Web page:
9. I’ve found that reduced fat sour cream (not fat free, that stuff’s gross), and light mayonnaise (I prefer Hellman’s Canola) work just as well in most recipes.
10. Old Bay Seasoning is awesome.
My Top 10 Cooking “Don’ts”
1. Squooshing burgers on the grill. Gentlemen, for the love of God please stop this!! Why would anyone want to squeeeeze the juice out of their burgers?! This is insane! Just put the burger on the grill and leave it! It will speak to you when it’s ready – “flip me, flip me”. But until then, leave the flipping thing alone.
2. Not salting the pasta water. I ignored this one for years, and then I discovered that all those Food TV folks always saying “salt your water, it’s the only chance you get to season your pasta” were right after all. Now I religiously salt – kosher salt only, and a whole handful of it. You want that water salty!
3. Mixing bacon into things. Alright, this one is not absolute – I’m talking specifically about recipes like mashed potatoes and deviled eggs where the bacon ends up soft and chewy. This is not yummy. It is light-years better to sprinkle the bacon on top so it stays crispy – or, like in my deviled eggs, just stick a chunk of bacon right on top. Be bold with bacon! Just don’t mix it in 🙂
4. Don’t cook with table salt – this is a duplication of my Cooking “Do” #3 Kosher Salt. Because it’s that important.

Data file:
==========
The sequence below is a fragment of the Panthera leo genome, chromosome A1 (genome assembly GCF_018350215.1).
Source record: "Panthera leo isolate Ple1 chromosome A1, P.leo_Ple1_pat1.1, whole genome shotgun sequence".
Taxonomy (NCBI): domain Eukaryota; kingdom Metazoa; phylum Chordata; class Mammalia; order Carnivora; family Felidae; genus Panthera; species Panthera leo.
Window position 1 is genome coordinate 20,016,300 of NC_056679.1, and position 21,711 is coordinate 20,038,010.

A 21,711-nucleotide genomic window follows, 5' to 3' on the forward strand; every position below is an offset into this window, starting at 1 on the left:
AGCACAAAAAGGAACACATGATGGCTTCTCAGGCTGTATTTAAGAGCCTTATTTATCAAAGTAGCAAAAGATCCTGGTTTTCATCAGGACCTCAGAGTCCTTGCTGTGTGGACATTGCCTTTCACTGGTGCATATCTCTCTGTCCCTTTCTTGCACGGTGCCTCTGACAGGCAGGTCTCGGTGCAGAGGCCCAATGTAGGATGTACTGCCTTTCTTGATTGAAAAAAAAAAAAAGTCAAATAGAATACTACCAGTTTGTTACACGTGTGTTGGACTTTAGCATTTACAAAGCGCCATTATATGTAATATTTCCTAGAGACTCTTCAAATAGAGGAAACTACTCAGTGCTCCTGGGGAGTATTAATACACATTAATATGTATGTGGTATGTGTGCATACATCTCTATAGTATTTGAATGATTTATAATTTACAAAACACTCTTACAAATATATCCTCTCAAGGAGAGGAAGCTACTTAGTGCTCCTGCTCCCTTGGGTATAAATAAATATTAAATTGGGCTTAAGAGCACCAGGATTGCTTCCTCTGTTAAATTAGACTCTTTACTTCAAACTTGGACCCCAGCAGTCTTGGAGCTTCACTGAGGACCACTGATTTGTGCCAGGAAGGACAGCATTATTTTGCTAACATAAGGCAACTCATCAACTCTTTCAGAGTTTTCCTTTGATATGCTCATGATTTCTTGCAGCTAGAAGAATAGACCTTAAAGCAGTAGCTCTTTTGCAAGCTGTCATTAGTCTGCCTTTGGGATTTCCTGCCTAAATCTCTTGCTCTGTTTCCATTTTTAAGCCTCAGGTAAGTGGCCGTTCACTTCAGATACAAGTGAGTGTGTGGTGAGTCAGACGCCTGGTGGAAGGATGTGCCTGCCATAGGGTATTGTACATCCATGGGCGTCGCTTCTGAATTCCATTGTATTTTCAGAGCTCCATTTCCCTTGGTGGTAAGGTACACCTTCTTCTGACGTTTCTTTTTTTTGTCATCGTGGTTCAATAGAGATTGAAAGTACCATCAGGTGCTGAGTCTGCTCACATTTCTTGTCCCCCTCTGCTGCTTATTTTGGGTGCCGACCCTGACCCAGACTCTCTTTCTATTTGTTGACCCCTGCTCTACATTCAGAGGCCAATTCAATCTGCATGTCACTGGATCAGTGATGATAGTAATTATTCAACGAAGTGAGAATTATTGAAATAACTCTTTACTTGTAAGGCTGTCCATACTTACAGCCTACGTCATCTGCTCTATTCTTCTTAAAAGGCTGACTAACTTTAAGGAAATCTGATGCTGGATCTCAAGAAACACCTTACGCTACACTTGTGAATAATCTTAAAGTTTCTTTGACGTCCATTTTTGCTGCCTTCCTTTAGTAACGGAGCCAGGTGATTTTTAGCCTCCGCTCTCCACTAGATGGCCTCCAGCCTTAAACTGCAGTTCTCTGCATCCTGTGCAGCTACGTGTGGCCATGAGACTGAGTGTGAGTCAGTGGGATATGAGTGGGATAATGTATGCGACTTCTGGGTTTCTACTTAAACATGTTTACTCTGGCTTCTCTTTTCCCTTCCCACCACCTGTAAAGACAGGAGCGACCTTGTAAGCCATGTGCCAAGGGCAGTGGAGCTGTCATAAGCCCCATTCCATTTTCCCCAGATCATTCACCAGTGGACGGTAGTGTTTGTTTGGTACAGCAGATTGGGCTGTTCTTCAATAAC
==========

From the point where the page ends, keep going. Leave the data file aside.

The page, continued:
5. Don’t cook with grated Kraft sawdust – this is a duplication of my Cooking “Do” #2 Real Parmigiano-Reggiano Cheese. Because this is also that important.
6. Don’t cook the crap out of your meat! So many people tell me they overcook chicken and pork because they’re afraid of the germs. Chicken – yes, I get that. So use a meat thermometer. But nowadays, pork is much safer. Trust me, I’m a microbiologist. Also, I’m all about brining my pork and poultry. This makes the meat much juicier and I find it helps make it a little more forgiving against overcooking.
7. Don’t cut into your meat to see if it’s done. One trick I learned is to poke at meat to check for doneness rather than cut it open (when all the juices will drain right out if it hasn’t rested). Touch the tip of your thumb to the tip of your index finger. Then with your other hand, poke the padding of your palm. That’s what rare feels like. Now touch your thumb to the tip of your middle finger. Poke your palm padding again. That’s medium. Thumb and ring finger – that’s well done. Otherwise, use a meat thermometer.
8. Don’t rinse mushrooms. They are little sponges, and they will soak that water up and turn slimy. Just use a damp towel and quickly brush them clean.
9. If you are sautéing veggies and want them to brown, do not add salt. If you are sautéing veggies and want them to soften, add salt.
10. Don’t be afraid to DREAM BIG! Just do it! Volunteer to cook the holiday dinner. Make a recipe you’ve never made before and bring it to a pot-luck. Use your friends as guinea pigs. Try a recipe with lots of steps or lots of ingredients. You will be AMAZED at what you can do!